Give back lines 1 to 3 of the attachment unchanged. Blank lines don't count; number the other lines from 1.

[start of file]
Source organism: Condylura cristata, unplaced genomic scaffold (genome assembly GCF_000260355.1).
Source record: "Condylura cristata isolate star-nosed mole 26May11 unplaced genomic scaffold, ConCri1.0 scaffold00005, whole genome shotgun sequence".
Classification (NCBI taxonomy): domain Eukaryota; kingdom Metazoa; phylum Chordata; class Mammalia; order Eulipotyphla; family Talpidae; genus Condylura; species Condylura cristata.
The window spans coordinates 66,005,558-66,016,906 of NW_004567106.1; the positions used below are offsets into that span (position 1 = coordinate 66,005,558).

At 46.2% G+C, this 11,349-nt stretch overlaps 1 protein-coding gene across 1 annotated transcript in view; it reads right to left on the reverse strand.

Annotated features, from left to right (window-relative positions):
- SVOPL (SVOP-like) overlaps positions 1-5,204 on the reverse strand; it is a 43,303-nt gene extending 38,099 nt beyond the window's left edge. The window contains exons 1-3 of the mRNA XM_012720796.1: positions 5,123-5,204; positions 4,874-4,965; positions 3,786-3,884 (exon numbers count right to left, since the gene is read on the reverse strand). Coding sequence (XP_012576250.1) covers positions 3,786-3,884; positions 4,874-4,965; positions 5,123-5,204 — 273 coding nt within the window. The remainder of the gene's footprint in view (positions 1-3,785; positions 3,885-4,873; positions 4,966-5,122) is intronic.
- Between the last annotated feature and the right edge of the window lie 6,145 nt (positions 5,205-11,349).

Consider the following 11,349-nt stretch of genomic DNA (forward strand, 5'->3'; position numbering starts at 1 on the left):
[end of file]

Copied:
Source organism: Condylura cristata, unplaced genomic scaffold (genome assembly GCF_000260355.1).
Source record: "Condylura cristata isolate star-nosed mole 26May11 unplaced genomic scaffold, ConCri1.0 scaffold00005, whole genome shotgun sequence".
Classification (NCBI taxonomy): domain Eukaryota; kingdom Metazoa; phylum Chordata; class Mammalia; order Eulipotyphla; family Talpidae; genus Condylura; species Condylura cristata.